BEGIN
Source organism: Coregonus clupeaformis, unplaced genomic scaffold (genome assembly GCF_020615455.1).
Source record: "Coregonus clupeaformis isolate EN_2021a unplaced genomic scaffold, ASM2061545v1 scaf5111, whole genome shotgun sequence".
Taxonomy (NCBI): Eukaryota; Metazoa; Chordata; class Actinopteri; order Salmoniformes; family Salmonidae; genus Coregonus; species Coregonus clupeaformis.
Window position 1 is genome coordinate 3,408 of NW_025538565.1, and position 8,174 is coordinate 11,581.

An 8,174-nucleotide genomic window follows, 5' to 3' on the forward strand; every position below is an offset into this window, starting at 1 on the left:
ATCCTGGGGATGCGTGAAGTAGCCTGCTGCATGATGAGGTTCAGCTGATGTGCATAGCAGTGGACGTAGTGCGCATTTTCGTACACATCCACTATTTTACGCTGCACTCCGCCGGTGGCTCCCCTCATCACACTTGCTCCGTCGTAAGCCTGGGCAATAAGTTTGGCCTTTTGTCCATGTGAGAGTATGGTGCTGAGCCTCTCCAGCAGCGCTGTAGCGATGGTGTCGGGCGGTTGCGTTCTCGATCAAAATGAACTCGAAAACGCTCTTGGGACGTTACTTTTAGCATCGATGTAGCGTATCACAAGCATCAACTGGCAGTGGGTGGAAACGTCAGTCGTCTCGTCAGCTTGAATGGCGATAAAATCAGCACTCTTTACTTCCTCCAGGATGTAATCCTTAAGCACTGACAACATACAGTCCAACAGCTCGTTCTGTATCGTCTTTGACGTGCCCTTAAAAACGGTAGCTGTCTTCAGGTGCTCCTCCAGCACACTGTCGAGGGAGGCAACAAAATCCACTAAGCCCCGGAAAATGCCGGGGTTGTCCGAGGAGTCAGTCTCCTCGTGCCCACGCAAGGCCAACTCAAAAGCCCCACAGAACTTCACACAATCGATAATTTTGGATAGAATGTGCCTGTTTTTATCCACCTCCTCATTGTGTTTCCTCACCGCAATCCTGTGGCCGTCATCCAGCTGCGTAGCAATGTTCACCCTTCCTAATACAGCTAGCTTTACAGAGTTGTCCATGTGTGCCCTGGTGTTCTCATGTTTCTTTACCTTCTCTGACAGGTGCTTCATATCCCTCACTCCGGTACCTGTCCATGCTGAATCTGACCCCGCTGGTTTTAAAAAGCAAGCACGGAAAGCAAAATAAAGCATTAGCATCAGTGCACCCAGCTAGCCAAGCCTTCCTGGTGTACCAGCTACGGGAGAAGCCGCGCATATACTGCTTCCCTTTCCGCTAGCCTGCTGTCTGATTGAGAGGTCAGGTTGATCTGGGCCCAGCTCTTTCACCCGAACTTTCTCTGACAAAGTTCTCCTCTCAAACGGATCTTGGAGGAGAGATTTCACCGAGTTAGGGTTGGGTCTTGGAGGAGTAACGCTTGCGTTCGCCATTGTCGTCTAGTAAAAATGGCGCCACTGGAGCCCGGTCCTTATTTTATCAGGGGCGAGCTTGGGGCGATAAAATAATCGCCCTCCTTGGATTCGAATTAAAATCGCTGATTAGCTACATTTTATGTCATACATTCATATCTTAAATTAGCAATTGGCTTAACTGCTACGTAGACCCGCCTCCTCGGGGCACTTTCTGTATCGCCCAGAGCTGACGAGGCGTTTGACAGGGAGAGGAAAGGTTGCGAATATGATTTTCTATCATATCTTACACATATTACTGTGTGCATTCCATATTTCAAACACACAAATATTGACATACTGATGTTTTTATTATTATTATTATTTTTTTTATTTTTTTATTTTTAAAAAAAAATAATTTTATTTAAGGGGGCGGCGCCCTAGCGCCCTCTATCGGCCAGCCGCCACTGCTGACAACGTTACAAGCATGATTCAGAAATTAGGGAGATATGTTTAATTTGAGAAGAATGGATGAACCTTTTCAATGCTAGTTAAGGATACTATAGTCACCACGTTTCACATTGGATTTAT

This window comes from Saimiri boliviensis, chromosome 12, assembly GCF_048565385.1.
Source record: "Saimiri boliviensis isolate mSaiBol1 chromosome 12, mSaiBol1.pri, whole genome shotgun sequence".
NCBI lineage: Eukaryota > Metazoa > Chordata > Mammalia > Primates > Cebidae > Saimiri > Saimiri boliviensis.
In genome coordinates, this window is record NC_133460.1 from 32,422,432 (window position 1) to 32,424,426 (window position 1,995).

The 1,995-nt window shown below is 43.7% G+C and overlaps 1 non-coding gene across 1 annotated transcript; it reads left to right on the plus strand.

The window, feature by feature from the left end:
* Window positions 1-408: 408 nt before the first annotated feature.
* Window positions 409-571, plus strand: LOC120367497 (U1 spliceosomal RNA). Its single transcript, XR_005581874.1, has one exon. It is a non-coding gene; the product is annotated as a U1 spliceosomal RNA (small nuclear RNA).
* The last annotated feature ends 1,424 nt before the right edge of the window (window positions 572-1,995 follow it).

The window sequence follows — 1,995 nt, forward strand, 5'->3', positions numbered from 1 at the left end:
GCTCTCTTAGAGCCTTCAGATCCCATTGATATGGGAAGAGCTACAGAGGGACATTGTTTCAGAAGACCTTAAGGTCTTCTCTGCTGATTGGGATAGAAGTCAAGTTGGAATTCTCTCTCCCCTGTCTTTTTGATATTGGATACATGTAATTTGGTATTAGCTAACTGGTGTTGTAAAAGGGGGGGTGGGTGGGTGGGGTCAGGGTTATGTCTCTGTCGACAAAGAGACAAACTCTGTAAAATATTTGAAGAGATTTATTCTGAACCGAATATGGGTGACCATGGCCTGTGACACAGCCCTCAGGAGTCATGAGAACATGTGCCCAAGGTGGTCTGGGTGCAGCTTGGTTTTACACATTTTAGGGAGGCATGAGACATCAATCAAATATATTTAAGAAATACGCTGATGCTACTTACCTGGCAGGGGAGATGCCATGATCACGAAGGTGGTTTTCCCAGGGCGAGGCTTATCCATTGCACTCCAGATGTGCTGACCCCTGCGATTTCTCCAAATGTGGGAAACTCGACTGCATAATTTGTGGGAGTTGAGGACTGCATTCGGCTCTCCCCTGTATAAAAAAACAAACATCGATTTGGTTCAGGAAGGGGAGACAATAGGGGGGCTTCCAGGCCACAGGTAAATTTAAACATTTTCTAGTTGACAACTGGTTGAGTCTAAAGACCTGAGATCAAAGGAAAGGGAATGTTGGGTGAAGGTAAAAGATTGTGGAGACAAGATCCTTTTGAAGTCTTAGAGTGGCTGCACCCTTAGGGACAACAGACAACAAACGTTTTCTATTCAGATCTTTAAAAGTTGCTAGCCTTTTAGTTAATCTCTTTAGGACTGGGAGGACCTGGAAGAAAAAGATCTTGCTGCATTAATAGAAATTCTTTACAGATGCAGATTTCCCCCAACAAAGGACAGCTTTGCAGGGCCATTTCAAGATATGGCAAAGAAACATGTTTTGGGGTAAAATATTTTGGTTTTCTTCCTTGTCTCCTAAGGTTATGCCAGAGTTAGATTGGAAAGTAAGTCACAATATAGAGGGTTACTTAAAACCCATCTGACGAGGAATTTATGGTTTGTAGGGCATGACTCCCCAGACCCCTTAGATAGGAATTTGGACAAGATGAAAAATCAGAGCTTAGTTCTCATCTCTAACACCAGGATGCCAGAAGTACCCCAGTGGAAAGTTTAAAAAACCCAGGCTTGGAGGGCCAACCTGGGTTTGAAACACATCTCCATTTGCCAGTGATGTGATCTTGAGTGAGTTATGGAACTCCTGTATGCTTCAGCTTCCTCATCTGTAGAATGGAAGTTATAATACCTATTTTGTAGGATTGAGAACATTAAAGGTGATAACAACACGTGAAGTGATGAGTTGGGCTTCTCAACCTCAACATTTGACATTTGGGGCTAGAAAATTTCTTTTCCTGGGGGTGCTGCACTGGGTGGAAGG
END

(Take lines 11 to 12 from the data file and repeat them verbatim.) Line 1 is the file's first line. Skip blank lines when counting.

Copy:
The 1,995-nt window shown below is 43.7% G+C and overlaps 1 non-coding gene across 1 annotated transcript; it reads left to right on the plus strand.

The window, feature by feature from the left end: